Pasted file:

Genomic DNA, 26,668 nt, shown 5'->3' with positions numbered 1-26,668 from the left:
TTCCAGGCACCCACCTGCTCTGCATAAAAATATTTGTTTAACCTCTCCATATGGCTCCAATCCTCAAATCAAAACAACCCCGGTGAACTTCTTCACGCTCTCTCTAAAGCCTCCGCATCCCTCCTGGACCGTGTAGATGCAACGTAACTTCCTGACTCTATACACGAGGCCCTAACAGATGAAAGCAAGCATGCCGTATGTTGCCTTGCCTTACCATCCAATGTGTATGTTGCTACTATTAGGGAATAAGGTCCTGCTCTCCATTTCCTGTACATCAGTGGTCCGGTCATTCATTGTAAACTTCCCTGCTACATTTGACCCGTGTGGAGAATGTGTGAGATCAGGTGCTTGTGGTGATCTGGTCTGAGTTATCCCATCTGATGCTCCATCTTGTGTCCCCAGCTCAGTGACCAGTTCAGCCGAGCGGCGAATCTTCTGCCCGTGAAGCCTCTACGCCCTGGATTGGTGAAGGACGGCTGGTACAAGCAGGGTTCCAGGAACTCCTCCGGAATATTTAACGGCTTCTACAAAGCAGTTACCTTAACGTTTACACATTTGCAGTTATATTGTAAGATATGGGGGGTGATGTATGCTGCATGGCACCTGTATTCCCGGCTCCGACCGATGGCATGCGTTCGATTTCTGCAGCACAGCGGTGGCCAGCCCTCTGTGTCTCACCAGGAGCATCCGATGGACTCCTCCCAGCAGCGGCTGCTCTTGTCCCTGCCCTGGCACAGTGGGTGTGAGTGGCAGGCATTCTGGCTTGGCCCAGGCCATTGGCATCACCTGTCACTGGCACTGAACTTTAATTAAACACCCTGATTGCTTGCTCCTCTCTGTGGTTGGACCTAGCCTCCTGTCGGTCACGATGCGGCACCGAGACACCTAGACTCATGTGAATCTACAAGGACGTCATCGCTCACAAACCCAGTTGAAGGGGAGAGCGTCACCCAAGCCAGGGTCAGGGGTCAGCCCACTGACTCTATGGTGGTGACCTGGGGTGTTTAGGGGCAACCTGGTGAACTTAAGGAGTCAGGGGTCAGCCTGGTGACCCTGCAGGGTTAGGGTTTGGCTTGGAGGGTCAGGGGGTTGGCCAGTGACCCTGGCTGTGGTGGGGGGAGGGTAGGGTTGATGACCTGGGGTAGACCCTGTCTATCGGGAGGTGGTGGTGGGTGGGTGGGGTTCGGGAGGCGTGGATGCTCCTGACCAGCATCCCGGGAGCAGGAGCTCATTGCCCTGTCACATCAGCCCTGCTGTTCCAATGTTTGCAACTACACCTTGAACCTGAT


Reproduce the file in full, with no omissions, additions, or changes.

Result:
Genomic DNA, 26,668 nt, shown 5'->3' with positions numbered 1-26,668 from the left:
TTCCAGGCACCCACCTGCTCTGCATAAAAATATTTGTTTAACCTCTCCATATGGCTCCAATCCTCAAATCAAAACAACCCCGGTGAACTTCTTCACGCTCTCTCTAAAGCCTCCGCATCCCTCCTGGACCGTGTAGATGCAACGTAACTTCCTGACTCTATACACGAGGCCCTAACAGATGAAAGCAAGCATGCCGTATGTTGCCTTGCCTTACCATCCAATGTGTATGTTGCTACTATTAGGGAATAAGGTCCTGCTCTCCATTTCCTGTACATCAGTGGTCCGGTCATTCATTGTAAACTTCCCTGCTACATTTGACCCGTGTGGAGAATGTGTGAGATCAGGTGCTTGTGGTGATCTGGTCTGAGTTATCCCATCTGATGCTCCATCTTGTGTCCCCAGCTCAGTGACCAGTTCAGCCGAGCGGCGAATCTTCTGCCCGTGAAGCCTCTACGCCCTGGATTGGTGAAGGACGGCTGGTACAAGCAGGGTTCCAGGAACTCCTCCGGAATATTTAACGGCTTCTACAAAGCAGTTACCTTAACGTTTACACATTTGCAGTTATATTGTAAGATATGGGGGGTGATGTATGCTGCATGGCACCTGTATTCCCGGCTCCGACCGATGGCATGCGTTCGATTTCTGCAGCACAGCGGTGGCCAGCCCTCTGTGTCTCACCAGGAGCATCCGATGGACTCCTCCCAGCAGCGGCTGCTCTTGTCCCTGCCCTGGCACAGTGGGTGTGAGTGGCAGGCATTCTGGCTTGGCCCAGGCCATTGGCATCACCTGTCACTGGCACTGAACTTTAATTAAACACCCTGATTGCTTGCTCCTCTCTGTGGTTGGACCTAGCCTCCTGTCGGTCACGATGCGGCACCGAGACACCTAGACTCATGTGAATCTACAAGGACGTCATCGCTCACAAACCCAGTTGAAGGGGAGAGCGTCACCCAAGCCAGGGTCAGGGGTCAGCCCACTGACTCTATGGTGGTGACCTGGGGTGTTTAGGGGCAACCTGGTGAACTTAAGGAGTCAGGGGTCAGCCTGGTGACCCTGCAGGGTTAGGGTTTGGCTTGGAGGGTCAGGGGGTTGGCCAGTGACCCTGGCTGTGGTGGGGGGAGGGTAGGGTTGATGACCTGGGGTAGACCCTGTCTATCGGGAGGTGGTGGTGGGTGGGTGGGGTTCGGGAGGCGTGGATGCTCCTGACCAGCATCCCGGGAGCAGGAGCTCATTGCCCTGTCACATCAGCCCTGCTGTTCCAATGTTTGCAACTACACCTTGAACCTGAT